For anyone that goes on the boat they have to train - we have a rescue diver and a full team there. We put all our sailing gear on, do a bunch of different cycles, practice using the spare air, but then we’ll start to get a high heart rate because on board the boats you’re heavily under demands on your body, especially all the guys that are doing all the grinding and providing all the power;  they have a 90% heart rate. So we’ll do a bunch of burpees, we’ll do running back and forwards, and then they’ll throw us in the water and pull us under and then you have to locate your spare air – but the key thing is to relax. Where it goes wrong the first few times you do it is guys try and rush things and their heart rate is still high. If you ever try and hold your breath it’s hard enough as it is – but try doing that after running and doing 30 burpees. 

It’s all about just calming down and taking your time. It’s a new sport. When I was sailing Manly Juniors and Flying-11’s we weren’t doing 50 knots and we weren’t on really tight race courses. So that is something we have learnt. 

All the boats have live telemetry. We all run on a communications system because it’s so windy on the boat when you’re doing 30 or 50 knots, and there’s 20 knots of wind, you’re basically in somewhat of a hurricane. The only way you can talk is via a comms system in the helmets. The way the software works is when the boats are approaching a warning will go off in your comms system. That way, if they’re in a blind spot behind the wing, then an alert will be triggered on both boats that something could be happening.

Now in the start that’s going off a lot because the boats get very close.

It’s a whole new game – there is a lot of demanding points you have to pay attention to, but at the same time, it’s the most enjoyable and rewarding sailing I’ve ever done. When you come in after doing those sorts of speeds side by side against the very best in the world, it is just incredible and one hell of a ride. 

The principle doesn’t change though. So whether you’re sailing an MJ or Laser or whatever it is, the principles are the same but things are just happening way faster and you have to anticipate.’’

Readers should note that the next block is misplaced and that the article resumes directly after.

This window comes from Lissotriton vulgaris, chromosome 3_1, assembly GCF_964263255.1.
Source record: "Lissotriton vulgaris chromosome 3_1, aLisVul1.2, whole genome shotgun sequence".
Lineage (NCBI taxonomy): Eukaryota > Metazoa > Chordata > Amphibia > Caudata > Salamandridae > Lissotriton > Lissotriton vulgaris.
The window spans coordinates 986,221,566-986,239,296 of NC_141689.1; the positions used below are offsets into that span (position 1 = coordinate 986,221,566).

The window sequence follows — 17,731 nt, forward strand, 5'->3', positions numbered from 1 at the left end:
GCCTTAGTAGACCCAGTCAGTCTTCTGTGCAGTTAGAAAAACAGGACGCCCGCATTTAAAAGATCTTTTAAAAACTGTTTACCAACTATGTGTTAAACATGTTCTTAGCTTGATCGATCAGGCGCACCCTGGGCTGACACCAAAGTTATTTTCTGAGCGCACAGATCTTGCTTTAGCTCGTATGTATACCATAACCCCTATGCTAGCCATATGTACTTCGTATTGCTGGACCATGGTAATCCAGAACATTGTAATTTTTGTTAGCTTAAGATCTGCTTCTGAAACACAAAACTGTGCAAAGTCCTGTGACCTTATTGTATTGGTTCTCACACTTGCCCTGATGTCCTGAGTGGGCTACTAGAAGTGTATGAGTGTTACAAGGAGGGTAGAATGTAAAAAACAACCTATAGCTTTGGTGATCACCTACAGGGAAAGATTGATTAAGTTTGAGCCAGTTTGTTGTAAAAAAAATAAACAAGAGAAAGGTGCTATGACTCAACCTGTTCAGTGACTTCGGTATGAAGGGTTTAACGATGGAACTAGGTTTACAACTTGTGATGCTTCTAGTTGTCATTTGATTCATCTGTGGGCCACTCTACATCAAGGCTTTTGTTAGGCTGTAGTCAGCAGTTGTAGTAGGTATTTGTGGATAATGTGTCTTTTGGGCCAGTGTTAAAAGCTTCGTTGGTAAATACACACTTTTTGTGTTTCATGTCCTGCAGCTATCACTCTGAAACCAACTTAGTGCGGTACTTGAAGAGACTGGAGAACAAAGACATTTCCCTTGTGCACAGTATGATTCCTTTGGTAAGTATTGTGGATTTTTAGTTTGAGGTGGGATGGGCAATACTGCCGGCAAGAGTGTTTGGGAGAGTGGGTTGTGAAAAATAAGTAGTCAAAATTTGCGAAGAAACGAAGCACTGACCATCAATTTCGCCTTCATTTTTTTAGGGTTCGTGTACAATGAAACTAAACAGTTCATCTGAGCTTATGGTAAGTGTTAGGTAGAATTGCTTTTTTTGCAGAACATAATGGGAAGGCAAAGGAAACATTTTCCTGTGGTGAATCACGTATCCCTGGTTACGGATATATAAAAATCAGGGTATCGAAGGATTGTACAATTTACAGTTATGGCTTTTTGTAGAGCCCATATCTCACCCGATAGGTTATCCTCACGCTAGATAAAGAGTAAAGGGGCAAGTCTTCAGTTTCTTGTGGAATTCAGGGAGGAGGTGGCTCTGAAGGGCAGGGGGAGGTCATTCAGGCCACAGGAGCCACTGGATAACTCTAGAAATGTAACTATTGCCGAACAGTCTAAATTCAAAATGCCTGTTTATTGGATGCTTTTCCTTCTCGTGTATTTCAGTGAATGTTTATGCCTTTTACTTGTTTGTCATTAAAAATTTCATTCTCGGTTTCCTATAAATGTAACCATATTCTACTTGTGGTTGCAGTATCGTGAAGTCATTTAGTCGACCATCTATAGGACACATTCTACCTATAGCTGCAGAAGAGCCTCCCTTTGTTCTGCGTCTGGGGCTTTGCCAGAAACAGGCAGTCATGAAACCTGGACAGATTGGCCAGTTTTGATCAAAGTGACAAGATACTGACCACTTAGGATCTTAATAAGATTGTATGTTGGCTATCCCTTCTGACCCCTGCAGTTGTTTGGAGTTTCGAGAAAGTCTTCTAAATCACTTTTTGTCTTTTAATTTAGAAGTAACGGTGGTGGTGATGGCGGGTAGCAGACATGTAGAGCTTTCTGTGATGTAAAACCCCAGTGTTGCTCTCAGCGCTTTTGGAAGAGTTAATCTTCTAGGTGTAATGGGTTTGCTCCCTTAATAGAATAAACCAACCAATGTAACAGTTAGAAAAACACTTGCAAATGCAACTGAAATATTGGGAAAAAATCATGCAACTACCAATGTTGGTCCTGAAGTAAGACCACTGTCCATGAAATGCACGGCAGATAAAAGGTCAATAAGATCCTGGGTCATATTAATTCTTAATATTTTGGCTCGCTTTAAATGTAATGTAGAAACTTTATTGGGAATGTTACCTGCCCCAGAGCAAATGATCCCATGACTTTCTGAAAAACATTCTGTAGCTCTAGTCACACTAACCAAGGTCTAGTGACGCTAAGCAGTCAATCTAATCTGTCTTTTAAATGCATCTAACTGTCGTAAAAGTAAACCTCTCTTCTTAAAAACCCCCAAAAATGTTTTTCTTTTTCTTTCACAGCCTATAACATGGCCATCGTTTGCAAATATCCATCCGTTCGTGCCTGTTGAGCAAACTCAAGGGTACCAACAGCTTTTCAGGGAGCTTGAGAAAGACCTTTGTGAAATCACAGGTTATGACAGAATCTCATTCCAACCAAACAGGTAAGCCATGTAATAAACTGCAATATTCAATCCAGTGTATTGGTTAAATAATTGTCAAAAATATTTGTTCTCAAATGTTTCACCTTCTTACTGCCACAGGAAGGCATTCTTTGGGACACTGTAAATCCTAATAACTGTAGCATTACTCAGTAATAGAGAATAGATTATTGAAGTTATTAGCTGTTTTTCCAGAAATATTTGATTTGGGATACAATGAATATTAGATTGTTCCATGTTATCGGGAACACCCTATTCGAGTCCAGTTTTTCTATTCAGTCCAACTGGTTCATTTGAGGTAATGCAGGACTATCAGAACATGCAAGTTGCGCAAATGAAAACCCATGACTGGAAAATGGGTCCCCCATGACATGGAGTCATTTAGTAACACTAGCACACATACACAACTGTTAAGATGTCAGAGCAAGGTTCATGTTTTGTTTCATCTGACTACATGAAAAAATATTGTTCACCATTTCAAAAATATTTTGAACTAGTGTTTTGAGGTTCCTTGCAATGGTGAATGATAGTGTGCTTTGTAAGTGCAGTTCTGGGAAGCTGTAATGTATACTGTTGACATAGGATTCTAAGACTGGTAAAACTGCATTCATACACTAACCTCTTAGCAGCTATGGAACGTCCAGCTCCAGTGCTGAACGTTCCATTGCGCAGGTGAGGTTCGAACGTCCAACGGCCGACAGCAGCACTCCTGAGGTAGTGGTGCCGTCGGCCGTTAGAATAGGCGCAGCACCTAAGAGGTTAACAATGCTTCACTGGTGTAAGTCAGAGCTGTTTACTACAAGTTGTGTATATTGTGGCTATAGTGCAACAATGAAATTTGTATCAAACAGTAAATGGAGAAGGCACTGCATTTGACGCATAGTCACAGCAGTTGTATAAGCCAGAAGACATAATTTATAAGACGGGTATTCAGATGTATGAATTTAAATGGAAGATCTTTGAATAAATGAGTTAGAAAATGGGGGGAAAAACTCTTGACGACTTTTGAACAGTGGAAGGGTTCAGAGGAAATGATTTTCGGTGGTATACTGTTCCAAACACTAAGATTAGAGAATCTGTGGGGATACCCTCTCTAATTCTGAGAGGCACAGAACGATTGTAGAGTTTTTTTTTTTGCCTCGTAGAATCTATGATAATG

BYRA were gifted one of the new foiling dinghies specifically designed for kids and lighter sailors. Capable of planing up and down-wind, these boats are bringing a whole new level of fun to youth sailing – a new thrill to captivate and entrench young sailors into the sport for life. The hull is stable, robust and simple. The steering is light and direct, allowing new sailors to develop their skills and feeling. 

Still in the box, some of the youngsters helped to unpack it while the rest of the children and adults gathered took a chance to shake James' hand or get him to autograph the Team USA SailGP caps he had brought with him for the young sailors.

Amongst the crowd were fellow local sailing legends like Ken Beashel and one of the youngest Beashels' along with Linda Buchan, President of Sailability Crystal Bay, Olympic sailor medallist John Forbes, and Hames' brother Tom, 2017 Australian Salling NSW Coach of the year and Australian Coach of the year, and sister Katie Pellew, whose sailing achievements would fill a large volume.

Mike Woolley, friend, Linda Buchan, Sailability Crystal Bay

Ken Beashel

Thomas Spithill and Kate Pellew (nee Spithill).

BYRA's Club Captain – Mal Keeler, Rear Commodore – Mindy Meehan, wjo organised the SailGP event, and Commodore – James Roberts

Commodore Roberts gave a tour of the BYRA clubhouse, once the boatshed of Cedric Morton Williams, and prior to that the site for the Riddles boatshed (the Riddles' Reserve named for the family and daughter May who donated the land to the then Warringah Shire Council). Mr Roberts explained the varying classes of boats the club has for sailors, especially junior sailors.

The F50s are one of the fastest racing classes in history, with a predicted top speed of 52.2 knots (96.6 km/h, 60 mph); the current F50 speed record, achieved by the France SailGP Team at the Range Rover France Sail Grand Prix in 2022, stands at 53.96 knots (99.94 km/h, 62.10 mph).

Foiling refers to the use of hydrofoils attached to the hull of fast boats, which provides additional lift at planing speeds – often enough to lift the hull completely clear of the water.

When travelling through the water at speeds around 60 knots, virtually all foils in the real world experience a phenomenon called 'cavitation'. Cavitation will happen in a fluid when you reduce the pressure so much that it effectively boils at room temperature. The liquid turns to vapour.

Report/Photos - A J Guesdon, 2023.